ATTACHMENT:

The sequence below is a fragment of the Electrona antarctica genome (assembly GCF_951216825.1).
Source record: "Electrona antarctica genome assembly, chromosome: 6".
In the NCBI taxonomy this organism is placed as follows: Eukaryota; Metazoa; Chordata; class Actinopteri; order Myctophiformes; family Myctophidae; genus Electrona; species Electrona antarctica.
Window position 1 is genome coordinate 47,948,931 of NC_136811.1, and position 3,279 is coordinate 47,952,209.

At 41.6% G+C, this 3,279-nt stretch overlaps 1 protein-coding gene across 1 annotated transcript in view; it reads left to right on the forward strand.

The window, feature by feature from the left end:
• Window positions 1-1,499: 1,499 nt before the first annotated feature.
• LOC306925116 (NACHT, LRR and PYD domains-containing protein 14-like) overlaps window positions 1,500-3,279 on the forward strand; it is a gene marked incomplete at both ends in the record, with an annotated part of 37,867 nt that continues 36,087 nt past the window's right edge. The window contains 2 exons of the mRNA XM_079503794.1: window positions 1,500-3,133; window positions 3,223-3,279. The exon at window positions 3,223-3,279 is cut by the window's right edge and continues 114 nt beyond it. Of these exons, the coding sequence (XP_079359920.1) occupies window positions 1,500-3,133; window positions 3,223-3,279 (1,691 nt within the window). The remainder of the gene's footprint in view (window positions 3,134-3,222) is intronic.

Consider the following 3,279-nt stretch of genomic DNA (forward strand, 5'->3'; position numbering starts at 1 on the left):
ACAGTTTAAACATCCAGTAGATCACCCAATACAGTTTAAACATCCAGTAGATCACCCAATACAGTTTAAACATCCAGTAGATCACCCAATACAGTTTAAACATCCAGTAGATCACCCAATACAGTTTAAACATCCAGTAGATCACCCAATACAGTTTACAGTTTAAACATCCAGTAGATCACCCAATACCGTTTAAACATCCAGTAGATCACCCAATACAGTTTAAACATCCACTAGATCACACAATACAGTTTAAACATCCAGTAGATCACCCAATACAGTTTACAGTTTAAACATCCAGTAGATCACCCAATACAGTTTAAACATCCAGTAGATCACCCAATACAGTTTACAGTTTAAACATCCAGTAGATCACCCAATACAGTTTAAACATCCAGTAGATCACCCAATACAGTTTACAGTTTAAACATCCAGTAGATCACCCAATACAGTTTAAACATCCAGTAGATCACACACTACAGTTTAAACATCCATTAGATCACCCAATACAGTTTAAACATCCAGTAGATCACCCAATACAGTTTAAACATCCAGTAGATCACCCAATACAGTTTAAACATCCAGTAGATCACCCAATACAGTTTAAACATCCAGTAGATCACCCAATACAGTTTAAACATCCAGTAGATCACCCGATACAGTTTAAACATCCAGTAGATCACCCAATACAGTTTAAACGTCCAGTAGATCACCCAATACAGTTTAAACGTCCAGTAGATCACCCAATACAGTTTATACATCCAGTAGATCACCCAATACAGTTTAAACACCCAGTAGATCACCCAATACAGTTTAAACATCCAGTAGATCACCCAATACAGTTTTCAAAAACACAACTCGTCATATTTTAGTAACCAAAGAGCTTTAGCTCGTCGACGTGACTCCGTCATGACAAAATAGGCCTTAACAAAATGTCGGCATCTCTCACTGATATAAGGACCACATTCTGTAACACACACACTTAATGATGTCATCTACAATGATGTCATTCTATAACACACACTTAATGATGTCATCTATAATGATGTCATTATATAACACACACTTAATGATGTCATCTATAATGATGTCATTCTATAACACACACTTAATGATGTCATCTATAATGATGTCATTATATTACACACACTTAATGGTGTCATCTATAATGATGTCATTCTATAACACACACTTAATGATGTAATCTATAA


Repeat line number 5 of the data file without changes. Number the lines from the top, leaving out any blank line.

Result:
At 41.6% G+C, this 3,279-nt stretch overlaps 1 protein-coding gene across 1 annotated transcript in view; it reads left to right on the forward strand.